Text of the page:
Saipov thanked the judge for letting him speak but added at one point: "I don't accept this as my judge."

Prosecutors had been seeking an April 2019 trial date. Houle said the families of the dead and the dozens who were injured deserve a "prompt and firm trial date."

"The victims here are anxious now when that trial is going to be," she said. "The public deserves a speedy trial, and the surviving victims deserve to know when that trial is going to be."

Defense lawyers have said the government should accept a guilty plea and a sentence of life in prison without parole to provide victims' families and the public with closure.


Supreme Court adopts new rules for cell phone tracking
Lawyer Blog News | 2018/06/24 23:23
The Supreme Court says police generally need a search warrant if they want to track criminal suspects’ movements by collecting information about where they’ve used their cellphones. The justices’ 5-4 decision Friday is a victory for privacy in the digital age. Police collection of cellphone tower information has become an important tool in criminal investigations.

The outcome marks a big change in how police can obtain phone records. Authorities can go to the phone company and obtain information about the numbers dialed from a home telephone without presenting a warrant. Chief Justice John Roberts wrote the majority opinion, joined by the court’s four liberals. Roberts said the court’s decision is limited to cellphone tracking information and does not affect other business records, including those held by banks.

He also wrote that police still can respond to an emergency and obtain records without a warrant. Justices Anthony Kennedy, Samuel Alito, Clarence Thomas and Neil Gorsuch dissented. Kennedy wrote that the court’s “new and uncharted course will inhibit law enforcement” and “keep defendants and judges guessing for years to come.”

The court ruled in the case of Timothy Carpenter, who was sentenced to 116 years in prison for his role in a string of robberies of Radio Shack and T-Mobile stores in Michigan and Ohio. Cell tower records that investigators got without a warrant bolstered the case against Carpenter. Investigators obtained the cell tower records with a court order that requires a lower standard than the “probable cause” needed to obtain a warrant. “Probable cause” requires strong evidence that a person has committed a crime.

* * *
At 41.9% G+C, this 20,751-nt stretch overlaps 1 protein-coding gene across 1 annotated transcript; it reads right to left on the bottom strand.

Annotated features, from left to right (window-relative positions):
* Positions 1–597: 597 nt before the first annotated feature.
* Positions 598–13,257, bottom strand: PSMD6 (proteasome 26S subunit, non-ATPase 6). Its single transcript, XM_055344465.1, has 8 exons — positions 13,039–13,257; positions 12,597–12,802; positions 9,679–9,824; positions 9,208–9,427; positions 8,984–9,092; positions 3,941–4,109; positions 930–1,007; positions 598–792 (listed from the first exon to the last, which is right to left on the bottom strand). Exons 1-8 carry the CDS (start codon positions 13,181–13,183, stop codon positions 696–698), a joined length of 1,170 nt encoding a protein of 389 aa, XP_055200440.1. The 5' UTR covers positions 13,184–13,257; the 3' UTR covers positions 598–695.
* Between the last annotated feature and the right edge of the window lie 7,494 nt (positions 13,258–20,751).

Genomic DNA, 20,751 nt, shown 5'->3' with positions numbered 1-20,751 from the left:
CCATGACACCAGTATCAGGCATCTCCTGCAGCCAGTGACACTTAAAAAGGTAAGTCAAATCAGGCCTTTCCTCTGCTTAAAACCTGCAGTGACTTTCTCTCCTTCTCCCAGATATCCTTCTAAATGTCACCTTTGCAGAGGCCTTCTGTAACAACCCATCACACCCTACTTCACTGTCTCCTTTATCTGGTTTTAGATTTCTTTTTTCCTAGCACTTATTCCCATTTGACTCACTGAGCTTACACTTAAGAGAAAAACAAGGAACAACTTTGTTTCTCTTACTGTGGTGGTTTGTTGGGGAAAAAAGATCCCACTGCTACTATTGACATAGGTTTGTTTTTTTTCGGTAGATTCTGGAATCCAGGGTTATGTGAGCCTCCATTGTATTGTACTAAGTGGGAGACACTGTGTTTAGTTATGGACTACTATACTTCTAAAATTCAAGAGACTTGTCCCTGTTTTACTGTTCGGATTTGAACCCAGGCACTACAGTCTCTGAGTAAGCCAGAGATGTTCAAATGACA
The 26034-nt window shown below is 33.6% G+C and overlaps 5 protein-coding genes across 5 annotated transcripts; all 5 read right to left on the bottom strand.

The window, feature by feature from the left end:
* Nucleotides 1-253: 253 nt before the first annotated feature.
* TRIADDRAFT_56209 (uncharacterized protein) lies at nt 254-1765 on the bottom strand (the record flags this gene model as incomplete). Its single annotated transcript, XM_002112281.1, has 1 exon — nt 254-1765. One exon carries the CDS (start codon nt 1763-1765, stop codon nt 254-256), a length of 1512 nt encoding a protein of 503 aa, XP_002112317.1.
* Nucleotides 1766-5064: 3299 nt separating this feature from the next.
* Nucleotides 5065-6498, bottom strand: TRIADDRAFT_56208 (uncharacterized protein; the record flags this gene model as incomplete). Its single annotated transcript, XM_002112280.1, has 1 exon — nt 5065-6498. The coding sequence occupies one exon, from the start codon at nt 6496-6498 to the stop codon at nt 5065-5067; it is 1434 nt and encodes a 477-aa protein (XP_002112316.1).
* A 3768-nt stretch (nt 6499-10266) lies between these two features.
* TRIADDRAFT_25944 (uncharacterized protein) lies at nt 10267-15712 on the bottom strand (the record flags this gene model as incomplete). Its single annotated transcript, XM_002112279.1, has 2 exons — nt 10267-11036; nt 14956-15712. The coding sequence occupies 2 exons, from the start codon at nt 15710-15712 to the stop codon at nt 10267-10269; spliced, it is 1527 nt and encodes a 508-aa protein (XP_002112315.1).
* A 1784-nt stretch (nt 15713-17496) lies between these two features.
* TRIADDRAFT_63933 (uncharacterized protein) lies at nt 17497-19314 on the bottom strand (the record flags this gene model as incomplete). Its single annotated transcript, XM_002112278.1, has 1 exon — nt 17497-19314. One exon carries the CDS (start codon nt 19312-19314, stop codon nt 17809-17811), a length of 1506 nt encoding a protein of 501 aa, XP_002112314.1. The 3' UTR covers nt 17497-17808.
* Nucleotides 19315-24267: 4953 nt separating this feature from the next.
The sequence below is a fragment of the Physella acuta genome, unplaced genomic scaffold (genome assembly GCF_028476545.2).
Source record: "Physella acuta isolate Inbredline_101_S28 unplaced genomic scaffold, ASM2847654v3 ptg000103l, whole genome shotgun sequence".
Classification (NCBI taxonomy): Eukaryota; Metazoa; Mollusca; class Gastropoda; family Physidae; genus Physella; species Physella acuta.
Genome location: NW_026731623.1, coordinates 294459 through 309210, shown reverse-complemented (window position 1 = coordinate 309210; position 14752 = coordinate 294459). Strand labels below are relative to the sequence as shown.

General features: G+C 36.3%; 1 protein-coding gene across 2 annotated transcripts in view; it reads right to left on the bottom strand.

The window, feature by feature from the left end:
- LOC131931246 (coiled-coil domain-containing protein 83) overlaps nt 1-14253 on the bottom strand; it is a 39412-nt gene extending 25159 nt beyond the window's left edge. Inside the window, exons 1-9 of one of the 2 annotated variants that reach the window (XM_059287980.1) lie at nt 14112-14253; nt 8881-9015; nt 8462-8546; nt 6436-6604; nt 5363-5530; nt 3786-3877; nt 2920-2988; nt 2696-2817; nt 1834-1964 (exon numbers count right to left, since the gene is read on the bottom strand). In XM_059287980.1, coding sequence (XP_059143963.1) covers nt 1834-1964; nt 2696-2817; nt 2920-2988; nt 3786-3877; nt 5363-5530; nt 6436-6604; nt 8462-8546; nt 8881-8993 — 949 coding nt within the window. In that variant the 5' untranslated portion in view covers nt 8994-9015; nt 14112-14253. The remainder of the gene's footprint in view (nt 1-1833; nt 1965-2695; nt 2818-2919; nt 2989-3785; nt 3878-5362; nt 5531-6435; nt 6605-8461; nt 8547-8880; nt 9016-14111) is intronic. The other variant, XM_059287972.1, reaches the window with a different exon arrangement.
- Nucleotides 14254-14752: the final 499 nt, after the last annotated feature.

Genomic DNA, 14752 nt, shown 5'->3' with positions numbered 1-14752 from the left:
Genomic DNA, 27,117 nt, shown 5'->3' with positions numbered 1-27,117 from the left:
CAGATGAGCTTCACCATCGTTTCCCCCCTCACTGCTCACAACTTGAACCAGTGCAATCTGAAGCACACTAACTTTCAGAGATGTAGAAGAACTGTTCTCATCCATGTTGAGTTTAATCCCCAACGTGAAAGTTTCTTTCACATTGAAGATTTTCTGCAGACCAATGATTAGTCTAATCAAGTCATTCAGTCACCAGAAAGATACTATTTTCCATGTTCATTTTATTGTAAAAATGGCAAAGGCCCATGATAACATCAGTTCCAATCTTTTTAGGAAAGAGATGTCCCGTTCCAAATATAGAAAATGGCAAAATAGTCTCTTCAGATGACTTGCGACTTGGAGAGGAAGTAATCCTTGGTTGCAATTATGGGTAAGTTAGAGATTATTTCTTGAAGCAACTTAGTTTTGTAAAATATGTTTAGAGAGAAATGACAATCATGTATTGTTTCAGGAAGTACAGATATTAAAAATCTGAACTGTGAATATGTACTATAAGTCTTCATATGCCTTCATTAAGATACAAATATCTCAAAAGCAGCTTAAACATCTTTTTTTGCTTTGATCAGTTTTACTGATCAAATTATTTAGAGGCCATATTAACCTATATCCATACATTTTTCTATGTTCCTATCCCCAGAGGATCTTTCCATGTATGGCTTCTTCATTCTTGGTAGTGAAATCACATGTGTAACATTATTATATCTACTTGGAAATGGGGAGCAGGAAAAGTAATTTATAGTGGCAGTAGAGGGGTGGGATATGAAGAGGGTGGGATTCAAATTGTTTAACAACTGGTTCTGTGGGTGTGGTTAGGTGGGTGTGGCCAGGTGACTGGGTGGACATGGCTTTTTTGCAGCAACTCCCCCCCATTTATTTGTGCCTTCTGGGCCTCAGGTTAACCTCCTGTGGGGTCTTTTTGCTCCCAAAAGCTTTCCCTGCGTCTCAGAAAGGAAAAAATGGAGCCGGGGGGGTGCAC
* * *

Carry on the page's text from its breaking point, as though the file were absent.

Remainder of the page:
The judge at Carpenter’s trial refused to suppress the records, finding no warrant was needed, and a federal appeals court agreed. The Trump administration said the lower court decisions should be upheld. The American Civil Liberties Union, representing Carpenter, said a warrant would provide protection against unjustified government snooping. The administration relied in part on a 1979 Supreme Court decision that treated phone records differently than the conversation in a phone call, for which a warrant generally is required.

In a case involving a single home telephone, the court said then that people had no expectation of privacy in the records of calls made and kept by the phone company. That case came to the court before the digital age, and the law on which prosecutors relied to obtain an order for Carpenter’s records dates from 1986, when few people had cellphones. The Supreme Court in recent years has acknowledged technology’s effects on privacy. In 2014, the court held unanimously that police must generally get a warrant to search the cellphones of people they arrest. Other items people carry with them may be looked at without a warrant, after an arrest.



Yankton lawyer Jason Ravnsborg wins GOP attorney general nod
U.S. Legal News | 2018/06/23 06:26
South Dakota Republicans on Saturday chose Yankton lawyer Jason Ravnsborg to run against Democratic former U.S. Attorney Randy Seiler in the race for state attorney general.

GOP delegates voted to nominate Ravnsborg at their state party convention, where the attorney general contest was the main show for attendees. Democrats nominated Seiler as their candidate at a party gathering last week.

Ravnsborg won out over state Sen. Lance Russell in a second round of voting after Lawrence County State's Attorney John Fitzgerald was dropped from consideration following his third-place showing in the initial ballot.

"We've been working hard," Ravnsborg said after he won. "I've been to every county in our state at least twice."

Ravnsborg has proposed expanding programs that allow lower-level prisoners to work while serving their sentences and establishing a meth-specific prison and mental health facility in the western part of the state. He said he has leadership and management experience and touted his support among county sheriffs to delegates.